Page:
Monday, March 12, 2007

Priestly Ministry and forming Basic Ecclesial Communities

I just got back from Catarman, Northern Samar where I conducted a seminar for the clergy. I had to travel by air, sea and land to get to that remote diocese. There were 45 priests in attendance together with Bishop Trance and Bishop-emeritus Hobayan.

Ten years ago, the diocesan pastoral assembly decided to adopt as a diocesan thrust the formation of Basic Ecclesial Communities (BECs) in all the parishes. As part of the tenth anniversary of the BEC program, I was invited to conduct a BEC re-orientation seminar to the clergy.

These were the topics that I presented during the three-day seminar:

1. The BECs: Phenomenological and Ecclesiological Perspectives
2. The priestly ministry vis-a-vis BECs
3. Building BECs: Pre-requesites and Strategic Framework
4. Evangelizing BECs
5. Organizing BECs
6. Mobilizing BECs for Social Transformation
7. Approaches to Building BECs
8. Developing a BEC culture

I emphasized that BECs are considered as new way of being Church. The BECs can be regarded as the Church at the grassroots, the Church in the neighborhood, the Church in the village. The vision of a renewed Church - a community of disciples where the members live in communion and participate in the mission of Christ as witnessing, worshipping and serving communities and as the Church of the Poor - may be experienced by the ordinary lay faithful in the BECs.

The priestly ministry must be understood and exercised in the context of the BECs. A new of being Church, requires a new way of being priests.
According to the Second Vatican Council and the Second Plenary Council of the Philippines, the ordained ministry cannot just be understood and exercised in cultic terms. Priesthood is not just saying mass or administering the sacraments. It also includes the pastoral ministry, the prophetic ministry, the social ministry.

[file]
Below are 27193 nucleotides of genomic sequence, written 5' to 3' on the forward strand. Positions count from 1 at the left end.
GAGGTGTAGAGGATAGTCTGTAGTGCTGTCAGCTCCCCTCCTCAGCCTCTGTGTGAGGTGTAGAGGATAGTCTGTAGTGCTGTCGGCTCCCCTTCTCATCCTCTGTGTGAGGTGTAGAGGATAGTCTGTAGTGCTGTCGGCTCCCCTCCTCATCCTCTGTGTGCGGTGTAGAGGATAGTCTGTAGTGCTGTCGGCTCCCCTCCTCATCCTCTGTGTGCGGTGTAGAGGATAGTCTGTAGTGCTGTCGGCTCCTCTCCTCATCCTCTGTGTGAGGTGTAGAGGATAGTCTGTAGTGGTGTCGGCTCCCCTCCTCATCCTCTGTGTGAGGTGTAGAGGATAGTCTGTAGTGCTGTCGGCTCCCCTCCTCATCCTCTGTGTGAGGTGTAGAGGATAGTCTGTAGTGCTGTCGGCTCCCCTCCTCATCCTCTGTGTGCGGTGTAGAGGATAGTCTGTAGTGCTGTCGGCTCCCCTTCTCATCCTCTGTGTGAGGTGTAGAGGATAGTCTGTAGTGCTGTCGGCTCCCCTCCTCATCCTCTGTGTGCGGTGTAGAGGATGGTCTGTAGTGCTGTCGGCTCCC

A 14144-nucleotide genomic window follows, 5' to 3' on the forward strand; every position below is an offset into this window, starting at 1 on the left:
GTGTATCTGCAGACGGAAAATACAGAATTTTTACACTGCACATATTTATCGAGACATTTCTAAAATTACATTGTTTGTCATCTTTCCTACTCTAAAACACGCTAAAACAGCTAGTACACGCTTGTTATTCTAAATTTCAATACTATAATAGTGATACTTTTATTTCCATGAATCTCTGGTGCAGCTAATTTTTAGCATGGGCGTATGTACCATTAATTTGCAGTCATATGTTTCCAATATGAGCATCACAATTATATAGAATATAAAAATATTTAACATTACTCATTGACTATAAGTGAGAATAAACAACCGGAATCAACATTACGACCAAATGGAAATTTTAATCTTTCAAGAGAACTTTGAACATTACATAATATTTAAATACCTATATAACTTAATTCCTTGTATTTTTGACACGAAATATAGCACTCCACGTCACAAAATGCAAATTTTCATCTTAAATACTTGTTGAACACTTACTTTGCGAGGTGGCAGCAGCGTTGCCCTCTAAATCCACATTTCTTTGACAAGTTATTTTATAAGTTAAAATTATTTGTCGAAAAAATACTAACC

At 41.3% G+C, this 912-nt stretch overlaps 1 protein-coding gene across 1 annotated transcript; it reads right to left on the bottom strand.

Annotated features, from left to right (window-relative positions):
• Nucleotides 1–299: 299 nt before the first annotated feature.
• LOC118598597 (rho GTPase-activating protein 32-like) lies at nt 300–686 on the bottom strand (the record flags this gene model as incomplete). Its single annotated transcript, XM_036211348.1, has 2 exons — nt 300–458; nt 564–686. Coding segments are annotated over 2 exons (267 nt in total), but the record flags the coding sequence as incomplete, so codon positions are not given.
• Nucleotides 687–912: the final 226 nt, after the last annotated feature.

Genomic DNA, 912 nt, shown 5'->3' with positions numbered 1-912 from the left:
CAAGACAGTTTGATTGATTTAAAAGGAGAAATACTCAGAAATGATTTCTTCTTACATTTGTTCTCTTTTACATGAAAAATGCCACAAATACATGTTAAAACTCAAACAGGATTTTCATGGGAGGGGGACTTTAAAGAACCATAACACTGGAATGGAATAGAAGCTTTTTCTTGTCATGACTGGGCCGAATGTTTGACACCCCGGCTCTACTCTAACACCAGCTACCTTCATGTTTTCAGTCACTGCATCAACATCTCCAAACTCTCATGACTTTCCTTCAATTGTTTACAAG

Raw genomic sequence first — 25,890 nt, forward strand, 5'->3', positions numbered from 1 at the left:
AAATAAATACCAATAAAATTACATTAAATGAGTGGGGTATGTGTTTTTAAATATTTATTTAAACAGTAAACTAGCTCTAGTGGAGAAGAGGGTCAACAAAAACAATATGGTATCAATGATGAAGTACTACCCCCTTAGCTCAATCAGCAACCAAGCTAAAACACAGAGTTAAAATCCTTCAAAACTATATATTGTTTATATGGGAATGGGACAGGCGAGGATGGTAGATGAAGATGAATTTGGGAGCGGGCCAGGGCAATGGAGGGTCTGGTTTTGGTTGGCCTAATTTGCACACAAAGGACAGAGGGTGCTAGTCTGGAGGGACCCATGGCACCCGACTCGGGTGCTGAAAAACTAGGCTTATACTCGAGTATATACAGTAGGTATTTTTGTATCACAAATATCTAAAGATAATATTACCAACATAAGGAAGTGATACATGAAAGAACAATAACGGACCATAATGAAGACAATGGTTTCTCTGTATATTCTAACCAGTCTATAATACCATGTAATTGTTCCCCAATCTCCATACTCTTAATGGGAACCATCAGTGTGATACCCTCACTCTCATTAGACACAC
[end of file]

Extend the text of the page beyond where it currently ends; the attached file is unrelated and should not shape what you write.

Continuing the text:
As shepherds or pastors, the priests have the responsibility to gather and lead the flock - this means a ministry of forming a truly genuine Christian community and leading it. Since the parish is so big, this means forming a network of small Christian communities or BECs. Thus, the formation of BECs can be considered as a constitutive dimension of the priestly ministry.

1 comment:

Anonymous said...

I'm not surprised that a redemptorist priest has been busy promoting the PCP-II vision of the Church, the Church of the Poor, particularly through the formation of the BECs.

“Our vision of the Church as communion,participation and mission, the Church as priestly, prophetic and kingly people, and as the Church of the Poor—a
church that is renewed—is today finding expression in one ecclesial movement. This is the movement to foster Basic Ecclesial
Communities.” (PCP II, 137)

My impression is that BECs as a model of being Church has long been abandoned by many priests--either they failed to see its vital role in re-animating Christian life, particularly the significant participation of the laity in terms of decision-making (priests and bishops are not yet ready to lived-out the participatory Church); or these priests may have understood BECs but have difficulties in sustaining them in their respective parishes. The issue of sustainability in indeed important, specially when their bishops are not so supportive of their activities.

In a parish here in Cebu, I never heard a priest talking about it in his homilies. Nor I heard of significant mobilization of BECs members responding to any social issues in order to affect change.

Good luck and more power for your effort in providing these priests ecclesiological framework of BECs as well as some practical tips or strategies in promoting, forming, educating and hopefully, mobilizing these communities.